French President Jacques Chirac said Thursday that Turkey’s entry into the European Union, which is set to expand to 25 members this week, is not “desirable” now but could be in the future.
Chirac, speaking at his first full-fledged news conference in six years, said Turkey had not yet met the conditions for entry into the EU. He pointed to concern about issues ranging from human rights to judicial reform.
“The destiny of Turkey has always been deeply linked to Europe,” Chirac said. “Turkey has made considerable efforts,” but has a way to go, he said.
Chirac’s comments came weeks after Foreign Minister Michel Barnier told parliament that France would oppose Turkey’s entry into the EU now because it had not met the criteria for entry.
The European Commission in November noted “significant progress” by the Turkish government in meeting EU conditions for membership. However, it cited several areas where more needed to be done.
Predominantly Muslim Turkey has carried out sweeping reforms in the last two years as it tries to meet EU standards. It abolished the death penalty and has granted greater cultural rights to long-oppressed Kurds.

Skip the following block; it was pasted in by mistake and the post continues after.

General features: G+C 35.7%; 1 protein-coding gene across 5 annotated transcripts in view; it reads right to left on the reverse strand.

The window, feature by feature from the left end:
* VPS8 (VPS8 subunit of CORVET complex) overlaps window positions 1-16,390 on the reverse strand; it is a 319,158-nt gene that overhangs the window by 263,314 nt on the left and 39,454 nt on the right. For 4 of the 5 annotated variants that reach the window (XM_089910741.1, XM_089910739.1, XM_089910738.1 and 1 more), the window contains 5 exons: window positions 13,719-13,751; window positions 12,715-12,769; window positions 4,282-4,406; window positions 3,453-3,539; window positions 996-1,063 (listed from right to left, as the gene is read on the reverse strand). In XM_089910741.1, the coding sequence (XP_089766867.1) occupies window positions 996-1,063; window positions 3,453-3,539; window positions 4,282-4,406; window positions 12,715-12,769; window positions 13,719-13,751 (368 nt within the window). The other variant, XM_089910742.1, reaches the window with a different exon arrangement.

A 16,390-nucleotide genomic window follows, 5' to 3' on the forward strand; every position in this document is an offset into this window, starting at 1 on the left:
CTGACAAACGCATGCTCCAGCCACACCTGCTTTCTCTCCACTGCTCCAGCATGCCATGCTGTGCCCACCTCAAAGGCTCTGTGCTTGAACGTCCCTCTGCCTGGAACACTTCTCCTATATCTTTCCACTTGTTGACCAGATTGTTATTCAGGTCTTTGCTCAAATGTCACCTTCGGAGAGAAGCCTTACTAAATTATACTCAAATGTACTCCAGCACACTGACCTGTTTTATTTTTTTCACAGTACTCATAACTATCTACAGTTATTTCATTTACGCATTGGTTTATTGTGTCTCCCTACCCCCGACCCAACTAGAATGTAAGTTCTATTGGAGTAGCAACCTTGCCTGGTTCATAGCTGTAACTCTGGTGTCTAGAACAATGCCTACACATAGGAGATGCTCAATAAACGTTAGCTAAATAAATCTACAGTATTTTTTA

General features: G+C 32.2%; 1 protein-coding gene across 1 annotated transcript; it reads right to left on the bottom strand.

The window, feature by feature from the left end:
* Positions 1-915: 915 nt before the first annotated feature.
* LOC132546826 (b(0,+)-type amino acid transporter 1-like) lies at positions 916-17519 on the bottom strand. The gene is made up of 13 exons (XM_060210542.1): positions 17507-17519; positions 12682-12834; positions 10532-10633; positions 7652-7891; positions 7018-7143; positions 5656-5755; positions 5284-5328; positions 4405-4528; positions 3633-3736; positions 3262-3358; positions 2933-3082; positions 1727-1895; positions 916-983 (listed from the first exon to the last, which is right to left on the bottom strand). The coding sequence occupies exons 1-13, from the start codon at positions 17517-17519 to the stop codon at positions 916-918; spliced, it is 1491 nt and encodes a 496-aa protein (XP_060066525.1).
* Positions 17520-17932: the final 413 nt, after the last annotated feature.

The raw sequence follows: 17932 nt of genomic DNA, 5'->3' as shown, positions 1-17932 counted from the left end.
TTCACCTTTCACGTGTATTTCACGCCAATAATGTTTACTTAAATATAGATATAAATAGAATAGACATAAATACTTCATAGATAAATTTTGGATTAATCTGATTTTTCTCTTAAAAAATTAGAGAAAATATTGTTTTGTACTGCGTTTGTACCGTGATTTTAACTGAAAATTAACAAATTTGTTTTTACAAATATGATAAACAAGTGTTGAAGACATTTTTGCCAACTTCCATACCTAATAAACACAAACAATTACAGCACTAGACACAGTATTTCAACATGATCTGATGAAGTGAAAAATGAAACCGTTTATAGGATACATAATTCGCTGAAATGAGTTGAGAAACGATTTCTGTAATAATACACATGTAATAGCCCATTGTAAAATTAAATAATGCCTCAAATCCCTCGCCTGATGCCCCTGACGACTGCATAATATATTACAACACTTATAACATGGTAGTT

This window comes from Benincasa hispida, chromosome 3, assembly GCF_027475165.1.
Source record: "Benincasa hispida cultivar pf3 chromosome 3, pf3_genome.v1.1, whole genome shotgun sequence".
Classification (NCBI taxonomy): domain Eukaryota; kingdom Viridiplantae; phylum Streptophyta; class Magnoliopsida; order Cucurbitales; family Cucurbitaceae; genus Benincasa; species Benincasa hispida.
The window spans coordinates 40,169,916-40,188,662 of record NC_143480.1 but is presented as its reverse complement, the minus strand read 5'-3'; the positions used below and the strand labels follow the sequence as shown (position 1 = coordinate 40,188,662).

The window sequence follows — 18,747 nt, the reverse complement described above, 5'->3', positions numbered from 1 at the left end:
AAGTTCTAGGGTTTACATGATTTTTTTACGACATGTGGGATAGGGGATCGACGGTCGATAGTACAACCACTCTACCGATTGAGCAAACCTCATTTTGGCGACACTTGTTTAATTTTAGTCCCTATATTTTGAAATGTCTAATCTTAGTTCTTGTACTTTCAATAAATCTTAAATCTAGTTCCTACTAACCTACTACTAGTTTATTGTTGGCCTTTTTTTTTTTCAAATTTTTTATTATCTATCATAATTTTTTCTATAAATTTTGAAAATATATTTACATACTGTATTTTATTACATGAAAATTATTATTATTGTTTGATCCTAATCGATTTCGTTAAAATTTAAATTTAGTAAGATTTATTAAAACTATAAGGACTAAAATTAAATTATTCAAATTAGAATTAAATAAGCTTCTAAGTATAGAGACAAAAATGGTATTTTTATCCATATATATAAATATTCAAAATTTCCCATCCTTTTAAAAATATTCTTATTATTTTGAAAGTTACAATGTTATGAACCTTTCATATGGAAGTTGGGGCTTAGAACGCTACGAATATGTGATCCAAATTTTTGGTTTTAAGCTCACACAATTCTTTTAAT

The EU is set to expand from 15 to 25 members on Saturday, and EU leaders are scheduled to decide in December whether to approve Turkey’s candidacy.
Turkey could start membership talks in 2005.
Chirac also said it was too early to decide which method France would use to adopt or reject the proposed European constitution. Nations can either hold a referendum on the constitution or allow their parliaments to decide.
EU foreign ministers agreed Monday to resume negotiations for Europe’s first-ever constitution. The talks are to be finalized at a June 17-18 EU summit, after which the constitution faces ratification in all EU states.
Talks over the charter, which aims to streamline decision-making in the expanded bloc, collapsed in December when Spain and Poland rejected a proposed new voting system they felt gave too much power to the EU’s biggest countries.
Chances for progress improved with the March election of a new government in Spain. Poland — which enters the EU along with nine other newcomers this week — also has signaled a willingness to compromise.